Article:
this is really good i want to know what else happens.your a very good writer.
The one word screamed through my head, followed by the sentence: It was all over. I was going to die here. Alone.
My head swam and I looked down my body at the monster standing there. No, not quite alone. A tear slid out of my eye. But I'd prefer alone to...this.
The monster shambled towards me. I scooted myself farther back and kicked my good leg. My right foot connected weakly with its left knee.
It kept walking as if nothing had happened. “No!” I shouted in vain. “Stop!” I turned myself over onto my stomach and desperately tried to gather both my feet under me so I could run...to no avail.
My ankle could not support my weight and I tumble to the ground again, this time banging my head on the wall.
I blinked a few times.
This waiting room would become my grave, I realized.
A strange sense of peace overcame me as I acknowledged the fact that my death was imminent, inevitable.
We all die eventually—some of us just quicker than others. It was idiotic to avoid it. I actually smirked. I sounded religious or something.
I closed my eyes as I felt the monster grab the back of my throat...
Eighteen hours earlier.
I don't really get emergency rooms.
If you walk into the emergency room and tell them you have an emergency, they write your name down on a nice little clipboard and ask you to have a seat.
You turn around and find yourself looking over a sea of repulsively repugnant people with all sorts of injuries.
So you sit down next to some smelly fat guy who claims he has MRSA, gangrene, or something equally unpleasant and wait your turn.
Sometimes—most of the time—it takes about five hours for them to get around to you. By that time you could either be dead, maimed, or paralyzed from the waist down.
Doesn't this defeat the purpose of an emergency room?
I mean, I have an emergency! I need help right now! I shouldn't have to wait hours on end for the help I need!
Like I said, I don't really get emergency rooms.
So when I walked into the emergency room with my feeble grandmother, a little feeling of dread settled in the pit of my stomach.
I wasn't the one who needed the emergency room—it was my sick grandmother. My grandma is the only living relative I, Tony Fallon, seventeen year-old misfit, have. I'm lucky if she remembers my name on any given morning.
Back in our teensy-tiny apartment, she'd told me she was having a hard time breathing, Johny. That was what she said, “I'm having a hard time breathing, Johny.”
I'd sighed and told her I wasn't Johny. She'd given me a puzzled sort of look as I guided her towards the door and said between hacking coughs, “Why, of course you are! You told me at the dance last night that you were Johny!”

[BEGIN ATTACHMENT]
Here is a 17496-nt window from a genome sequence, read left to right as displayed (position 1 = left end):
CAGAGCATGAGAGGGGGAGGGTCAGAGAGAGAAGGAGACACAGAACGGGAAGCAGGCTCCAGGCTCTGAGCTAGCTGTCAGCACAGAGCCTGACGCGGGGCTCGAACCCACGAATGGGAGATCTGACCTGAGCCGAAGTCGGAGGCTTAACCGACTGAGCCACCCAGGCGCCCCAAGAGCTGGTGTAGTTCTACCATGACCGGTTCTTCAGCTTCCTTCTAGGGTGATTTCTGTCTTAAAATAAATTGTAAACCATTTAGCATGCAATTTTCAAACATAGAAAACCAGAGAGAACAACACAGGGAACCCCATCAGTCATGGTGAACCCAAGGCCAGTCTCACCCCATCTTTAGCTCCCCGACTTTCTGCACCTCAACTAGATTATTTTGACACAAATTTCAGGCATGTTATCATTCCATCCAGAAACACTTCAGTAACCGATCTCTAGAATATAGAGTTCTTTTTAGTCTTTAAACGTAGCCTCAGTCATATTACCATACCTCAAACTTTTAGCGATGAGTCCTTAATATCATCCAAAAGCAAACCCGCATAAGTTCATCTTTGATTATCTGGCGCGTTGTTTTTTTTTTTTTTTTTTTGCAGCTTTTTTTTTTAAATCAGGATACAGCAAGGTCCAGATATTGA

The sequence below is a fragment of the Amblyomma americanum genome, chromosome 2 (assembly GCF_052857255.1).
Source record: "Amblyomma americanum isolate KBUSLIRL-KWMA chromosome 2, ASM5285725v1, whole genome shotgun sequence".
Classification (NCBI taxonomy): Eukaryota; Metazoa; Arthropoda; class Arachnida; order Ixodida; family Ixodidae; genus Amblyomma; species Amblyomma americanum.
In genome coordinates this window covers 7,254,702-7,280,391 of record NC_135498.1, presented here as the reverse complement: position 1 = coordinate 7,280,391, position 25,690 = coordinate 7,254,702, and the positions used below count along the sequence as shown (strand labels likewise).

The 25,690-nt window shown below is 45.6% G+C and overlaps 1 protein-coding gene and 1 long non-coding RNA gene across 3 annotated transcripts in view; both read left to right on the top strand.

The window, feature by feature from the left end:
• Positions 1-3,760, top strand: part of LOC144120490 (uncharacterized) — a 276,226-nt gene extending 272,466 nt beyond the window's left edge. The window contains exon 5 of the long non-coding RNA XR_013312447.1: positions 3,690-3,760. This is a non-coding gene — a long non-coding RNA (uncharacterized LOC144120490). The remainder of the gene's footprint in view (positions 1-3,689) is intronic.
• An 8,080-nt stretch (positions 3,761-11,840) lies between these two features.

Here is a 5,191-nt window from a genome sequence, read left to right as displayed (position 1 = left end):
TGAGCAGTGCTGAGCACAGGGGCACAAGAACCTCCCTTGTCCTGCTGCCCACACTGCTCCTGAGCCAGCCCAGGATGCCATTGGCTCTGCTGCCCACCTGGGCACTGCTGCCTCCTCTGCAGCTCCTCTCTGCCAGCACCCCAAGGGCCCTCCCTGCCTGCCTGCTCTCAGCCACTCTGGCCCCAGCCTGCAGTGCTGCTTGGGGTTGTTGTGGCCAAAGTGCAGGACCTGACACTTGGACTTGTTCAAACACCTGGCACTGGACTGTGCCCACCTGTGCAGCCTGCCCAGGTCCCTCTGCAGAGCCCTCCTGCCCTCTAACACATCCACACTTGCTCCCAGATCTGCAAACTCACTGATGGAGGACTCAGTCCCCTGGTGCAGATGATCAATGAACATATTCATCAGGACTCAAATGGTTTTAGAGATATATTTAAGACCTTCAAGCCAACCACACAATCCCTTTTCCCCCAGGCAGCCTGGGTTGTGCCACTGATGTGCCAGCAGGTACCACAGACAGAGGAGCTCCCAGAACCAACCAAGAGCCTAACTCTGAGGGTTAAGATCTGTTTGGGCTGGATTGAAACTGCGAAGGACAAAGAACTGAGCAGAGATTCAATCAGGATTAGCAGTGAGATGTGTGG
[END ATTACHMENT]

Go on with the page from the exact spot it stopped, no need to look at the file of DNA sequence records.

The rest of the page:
I rushed her to our little dinged up 1992 Toyota Camry and drove to the emergency room...and here we were.
I glanced at the fat guy sitting next to me and tried to hold my breath. He smelled like crap, sweat, urine, and garbage all rolled into one.
He glanced at me and gestured to his split forearm. “Fell into a dumpster from my fire-escape. Cut myself on some glass.”
“Big piece of glass,” I blew out before turning away to take a relatively fresh breath of air. I didn't care if it offended him—he must be an idiot if he didn't already know he smelled bad.
“You have no idea,” the man muttered.
I glanced at my Nan. She seemed alright now, but I still wanted a doctor to take a look at her. I refused to think about what would happen if she died. I wouldn't be able to give the poor woman a proper funeral. I'd miss her beyond belief—I already did. I missed the old Nan. Then one who actually remembered my name.
I know her death was inevitable. I hardly ever thought about it—I locked that thought away in my head behind a brick wall. But she was all of eighty-eight years-old.
I knew my Nan had lost it years ago. She didn't even remember my name most of the time. It made me sad, made me cry sometimes in my private moments. But there was nothing I could do. She was a shell of her former self that I refused to let go for anything.
The emergency room doors slid open and a raving maniac lunged through. He was sputtering foam. I leaned back in my seat and gasped. Tears came to my eyes—only because I got a big whiff of the goon next to me.
“Rabies!” Someone cried. It was a nurse. She rushed over to the man's side and helped him to a wheelchair. She pushed him down a hall, two doctors rushing towards him.
“Really?” I growled. I did have sympathy for the guy, really I did, but I couldn't help but feel slightly miffed that he got to go in before my Nan.
So I care about the people I love—sue me.
The guy next to me passed his gas, adding another repulsive smell to his already varied ones.
I think my face turned green.
I leaned closer to my Nan, hoping to get a big whiff of her perfume. She noticed me and leaned closer. She whispered gravely, “Johny, we'd better hurry.”
Concern crept up in me, I looked her over more closely. “Is it hard to breath again?” I asked.
She shook her head. “No! We're going to be late for the wedding, Johny! It's going to start without us!”
I sighed. Sometimes I wish I had a sibling. While I was wishing, I may as well ask for my parents and fifty-million dollars.
(Yes, this IS going somewhere.)
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